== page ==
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Michigan communities are addressing coastal hazards with resilience projects

The Alpena Light stands on the Alpena Harbor between Lake Huron and the Thunder Bay River.
Corey Seeman
The Alpena Light stands on the Alpena Harbor between Lake Huron and the Thunder Bay River.

When people hear “coastline,” they often think of Massachusetts or California – but Michigan is also considered a coastal state, with the longest freshwater coastline in the country. Teresa Homsi reports on how communities are protecting their shorelines...

The concept is of a rain garden is simple: plant native grasses and perennial flowers in an area where rainwater likes to pool.

But the benefits are immeasurable. Rain gardens help collect and filter stormwater, reduce pollution and drainage issues, and as a bonus, beautify landscapes and support pollinators.

It’s why communities are considering similar “nature-based” projects along their shorelines.

“Changing water levels, seasonal storms, flooding, and erosion - so this green stormwater infrastructure project is really trying to address coastal resilience to those challenges,” said Amy Nowakowski, a coastal project manager with Huron Pines.

Nowakowski is working with the City of Alpena to implement infrastructure projects to address water quality issues and protect Lake Huron.

“We worked to identify some locations that would be good sites for stormwater management..." Nowakowski said. "That's what put us on this trajectory of selecting several different locations in the city to develop conceptual designs for green infrastructure.”

Potential projects include planter boxes, tree box filters, native plant restoration on the city’s shoreline, and of course, a rain garden. The city and Huron Pines hosted forums for the community to rank their top projects – two of which will be implemented.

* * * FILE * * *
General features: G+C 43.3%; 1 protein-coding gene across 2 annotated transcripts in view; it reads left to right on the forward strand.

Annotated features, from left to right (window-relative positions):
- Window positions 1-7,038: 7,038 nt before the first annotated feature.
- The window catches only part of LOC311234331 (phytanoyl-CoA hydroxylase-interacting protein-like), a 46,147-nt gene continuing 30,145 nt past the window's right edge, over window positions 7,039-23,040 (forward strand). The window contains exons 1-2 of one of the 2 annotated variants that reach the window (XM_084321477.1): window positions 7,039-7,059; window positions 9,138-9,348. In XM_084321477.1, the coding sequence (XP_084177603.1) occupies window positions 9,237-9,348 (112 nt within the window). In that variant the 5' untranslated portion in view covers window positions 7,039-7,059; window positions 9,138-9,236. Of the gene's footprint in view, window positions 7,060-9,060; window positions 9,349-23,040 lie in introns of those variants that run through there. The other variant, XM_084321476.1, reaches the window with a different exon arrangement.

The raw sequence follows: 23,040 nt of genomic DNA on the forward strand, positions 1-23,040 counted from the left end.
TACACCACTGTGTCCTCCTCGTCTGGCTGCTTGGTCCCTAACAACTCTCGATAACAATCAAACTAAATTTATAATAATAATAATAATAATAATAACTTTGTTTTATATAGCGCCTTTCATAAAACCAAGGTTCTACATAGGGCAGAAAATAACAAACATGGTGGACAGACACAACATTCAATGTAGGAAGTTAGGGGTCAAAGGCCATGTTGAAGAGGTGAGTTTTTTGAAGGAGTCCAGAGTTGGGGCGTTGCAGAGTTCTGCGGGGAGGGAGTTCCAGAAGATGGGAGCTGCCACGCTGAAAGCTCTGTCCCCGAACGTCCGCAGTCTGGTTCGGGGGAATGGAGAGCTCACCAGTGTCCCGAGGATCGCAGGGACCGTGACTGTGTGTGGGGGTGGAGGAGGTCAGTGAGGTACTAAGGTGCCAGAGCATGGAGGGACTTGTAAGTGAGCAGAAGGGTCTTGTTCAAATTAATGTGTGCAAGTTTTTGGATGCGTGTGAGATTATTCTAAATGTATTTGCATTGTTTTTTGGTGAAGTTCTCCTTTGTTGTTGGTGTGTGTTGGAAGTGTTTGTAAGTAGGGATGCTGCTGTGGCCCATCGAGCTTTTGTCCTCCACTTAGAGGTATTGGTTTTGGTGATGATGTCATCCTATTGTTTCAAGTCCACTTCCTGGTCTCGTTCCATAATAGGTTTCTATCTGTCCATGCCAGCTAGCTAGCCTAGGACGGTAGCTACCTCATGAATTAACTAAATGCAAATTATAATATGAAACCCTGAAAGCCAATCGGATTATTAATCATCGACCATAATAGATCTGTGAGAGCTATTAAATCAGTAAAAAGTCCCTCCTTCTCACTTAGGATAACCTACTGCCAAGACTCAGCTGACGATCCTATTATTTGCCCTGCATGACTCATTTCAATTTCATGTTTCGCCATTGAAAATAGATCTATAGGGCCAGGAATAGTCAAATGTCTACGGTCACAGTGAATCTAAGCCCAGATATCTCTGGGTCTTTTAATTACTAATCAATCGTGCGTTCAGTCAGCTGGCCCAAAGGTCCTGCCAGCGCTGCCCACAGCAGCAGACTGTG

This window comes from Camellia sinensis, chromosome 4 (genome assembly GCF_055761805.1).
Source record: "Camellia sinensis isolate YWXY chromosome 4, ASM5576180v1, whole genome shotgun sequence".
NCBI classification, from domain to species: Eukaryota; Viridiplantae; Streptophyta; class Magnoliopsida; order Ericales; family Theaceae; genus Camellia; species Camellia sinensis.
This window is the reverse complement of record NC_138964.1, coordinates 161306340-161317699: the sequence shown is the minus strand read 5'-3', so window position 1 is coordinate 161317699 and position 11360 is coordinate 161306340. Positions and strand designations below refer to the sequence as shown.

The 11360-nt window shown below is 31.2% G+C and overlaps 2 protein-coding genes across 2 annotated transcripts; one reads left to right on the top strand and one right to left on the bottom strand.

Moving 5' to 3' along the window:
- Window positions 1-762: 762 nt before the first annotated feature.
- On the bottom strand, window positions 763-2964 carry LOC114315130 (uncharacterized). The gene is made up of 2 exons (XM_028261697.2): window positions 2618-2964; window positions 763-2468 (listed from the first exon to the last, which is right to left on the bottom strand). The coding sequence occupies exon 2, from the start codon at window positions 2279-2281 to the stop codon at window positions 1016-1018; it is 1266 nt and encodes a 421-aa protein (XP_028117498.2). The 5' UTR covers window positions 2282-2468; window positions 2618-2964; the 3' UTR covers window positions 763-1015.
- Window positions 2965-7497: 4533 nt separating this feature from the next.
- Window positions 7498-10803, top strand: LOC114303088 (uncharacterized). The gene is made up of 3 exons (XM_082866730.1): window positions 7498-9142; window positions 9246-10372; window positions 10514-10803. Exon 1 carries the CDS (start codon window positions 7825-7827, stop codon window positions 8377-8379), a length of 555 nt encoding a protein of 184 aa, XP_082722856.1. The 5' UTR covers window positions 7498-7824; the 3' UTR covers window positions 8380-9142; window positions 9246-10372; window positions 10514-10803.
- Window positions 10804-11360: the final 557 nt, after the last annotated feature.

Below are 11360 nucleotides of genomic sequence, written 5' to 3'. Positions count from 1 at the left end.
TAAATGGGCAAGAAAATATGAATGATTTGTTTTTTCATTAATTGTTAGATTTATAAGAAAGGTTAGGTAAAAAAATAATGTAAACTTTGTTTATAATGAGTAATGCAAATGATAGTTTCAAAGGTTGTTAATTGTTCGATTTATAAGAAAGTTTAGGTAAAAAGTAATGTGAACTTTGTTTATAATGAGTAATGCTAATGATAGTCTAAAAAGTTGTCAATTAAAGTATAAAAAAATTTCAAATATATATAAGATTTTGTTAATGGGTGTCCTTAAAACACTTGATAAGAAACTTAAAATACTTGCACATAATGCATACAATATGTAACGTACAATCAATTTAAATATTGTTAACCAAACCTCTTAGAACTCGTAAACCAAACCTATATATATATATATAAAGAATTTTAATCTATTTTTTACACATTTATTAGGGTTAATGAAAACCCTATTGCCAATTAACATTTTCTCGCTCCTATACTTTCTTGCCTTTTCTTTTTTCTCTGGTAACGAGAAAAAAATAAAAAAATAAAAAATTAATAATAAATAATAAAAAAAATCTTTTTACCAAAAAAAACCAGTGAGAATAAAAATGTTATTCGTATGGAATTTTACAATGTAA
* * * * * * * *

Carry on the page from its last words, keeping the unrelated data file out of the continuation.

“I think it also builds a sense of place where people that live in the community have a voice in design options for implementing future projects that have nature-based solutions, and they feel more connected to it,” Nowakowski said.

Adam Arend is a community coordinator with Michigan’s Coastal Management Program. The program offers technical assistance and helps fund research on coastal hazards, masterplan updates and changes to zoning ordinances, and community projects - like the one in Alpena.

“You want to make sure your community is in a place to adapt and recover and respond to that bad storm, that record high water levels,” Arend said.

Arend said there’s no one-size-fits-all solution that can address the myriad of coastal issues experienced across the state.

For example, due to rising lake levels and erosion, some communities have implemented “setback” rules in their zoning ordinances, which can block new development close to the shoreline.

“When I think of resilience in the community, it’s the community recognizing the incredible resource they have that is their coastline and putting their heads together figuring out what particular hazards they're community’s dealing with,” Arend said.

Arend said climate change has only increased the need for resilience in coastal zones, as lake levels are projected to rise and extreme flooding events are increasing.

“There's about 387 coastal communities, municipalities in the state of Michigan..." Arend said. "Any community could potentially benefit from an interaction with us, whether that's technical assistance or a grant funding opportunity.”

In Alpena, the green infrastructure project received nearly $59,000 in grant funding from the state’s coastal management program this past year, with an additional match grant from within the community.

Nowakowski said the proposed infrastructure still needs to be reviewed and approved, but she’s excited to see projects go from “conceptual design” to a physical space.

“We all can play a part; I truly believe that we can all make a difference," Nowakowski said. "If we don’t try, who’s going to? So, let’s try to - not just improve natural resources - but to improve where we live.”

Nowakowski said some people may not think much of the difference a rain garden can make, but she said for Alpena, it’s just one of many steps to address real coastal issues.

To learn more about the green infrastructure planning in Alpena, visit the Huron Pines StoryMap on the potential projects. For more information on the state's coastal management program, visit the website here.

Teresa Homsi is an environmental reporter and Report for America Corps Member based in northern Michigan for WCMU. She covers rural environmental issues, focused on contamination, conservation, and climate change.
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